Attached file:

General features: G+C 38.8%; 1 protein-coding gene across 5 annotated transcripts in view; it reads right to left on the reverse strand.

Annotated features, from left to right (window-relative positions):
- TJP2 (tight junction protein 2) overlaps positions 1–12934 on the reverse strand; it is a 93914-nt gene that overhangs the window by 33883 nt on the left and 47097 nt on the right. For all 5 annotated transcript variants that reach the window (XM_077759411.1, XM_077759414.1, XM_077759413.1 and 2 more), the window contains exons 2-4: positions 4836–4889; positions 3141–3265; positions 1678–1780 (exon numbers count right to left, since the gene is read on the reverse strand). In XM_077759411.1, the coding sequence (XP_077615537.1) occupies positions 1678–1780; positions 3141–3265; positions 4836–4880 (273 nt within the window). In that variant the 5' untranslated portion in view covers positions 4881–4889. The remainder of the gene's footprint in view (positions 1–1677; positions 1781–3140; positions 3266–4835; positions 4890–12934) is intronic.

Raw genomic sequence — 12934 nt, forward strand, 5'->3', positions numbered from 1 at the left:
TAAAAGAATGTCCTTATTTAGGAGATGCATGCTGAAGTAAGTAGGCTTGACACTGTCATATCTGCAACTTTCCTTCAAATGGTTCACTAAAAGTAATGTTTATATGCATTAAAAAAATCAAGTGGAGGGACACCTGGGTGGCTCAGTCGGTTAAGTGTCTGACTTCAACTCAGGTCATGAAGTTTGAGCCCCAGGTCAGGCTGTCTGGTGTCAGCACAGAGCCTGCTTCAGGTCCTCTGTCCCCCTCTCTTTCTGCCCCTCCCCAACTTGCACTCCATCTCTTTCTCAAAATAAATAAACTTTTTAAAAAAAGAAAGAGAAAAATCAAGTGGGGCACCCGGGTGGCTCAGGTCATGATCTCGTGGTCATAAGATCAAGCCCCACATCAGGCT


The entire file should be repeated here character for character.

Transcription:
General features: G+C 38.8%; 1 protein-coding gene across 5 annotated transcripts in view; it reads right to left on the reverse strand.

Annotated features, from left to right (window-relative positions):
- TJP2 (tight junction protein 2) overlaps positions 1–12934 on the reverse strand; it is a 93914-nt gene that overhangs the window by 33883 nt on the left and 47097 nt on the right. For all 5 annotated transcript variants that reach the window (XM_077759411.1, XM_077759414.1, XM_077759413.1 and 2 more), the window contains exons 2-4: positions 4836–4889; positions 3141–3265; positions 1678–1780 (exon numbers count right to left, since the gene is read on the reverse strand). In XM_077759411.1, the coding sequence (XP_077615537.1) occupies positions 1678–1780; positions 3141–3265; positions 4836–4880 (273 nt within the window). In that variant the 5' untranslated portion in view covers positions 4881–4889. The remainder of the gene's footprint in view (positions 1–1677; positions 1781–3140; positions 3266–4835; positions 4890–12934) is intronic.

Raw genomic sequence — 12934 nt, forward strand, 5'->3', positions numbered from 1 at the left:
TAAAAGAATGTCCTTATTTAGGAGATGCATGCTGAAGTAAGTAGGCTTGACACTGTCATATCTGCAACTTTCCTTCAAATGGTTCACTAAAAGTAATGTTTATATGCATTAAAAAAATCAAGTGGAGGGACACCTGGGTGGCTCAGTCGGTTAAGTGTCTGACTTCAACTCAGGTCATGAAGTTTGAGCCCCAGGTCAGGCTGTCTGGTGTCAGCACAGAGCCTGCTTCAGGTCCTCTGTCCCCCTCTCTTTCTGCCCCTCCCCAACTTGCACTCCATCTCTTTCTCAAAATAAATAAACTTTTTAAAAAAAGAAAGAGAAAAATCAAGTGGGGCACCCGGGTGGCTCAGGTCATGATCTCGTGGTCATAAGATCAAGCCCCACATCAGGCT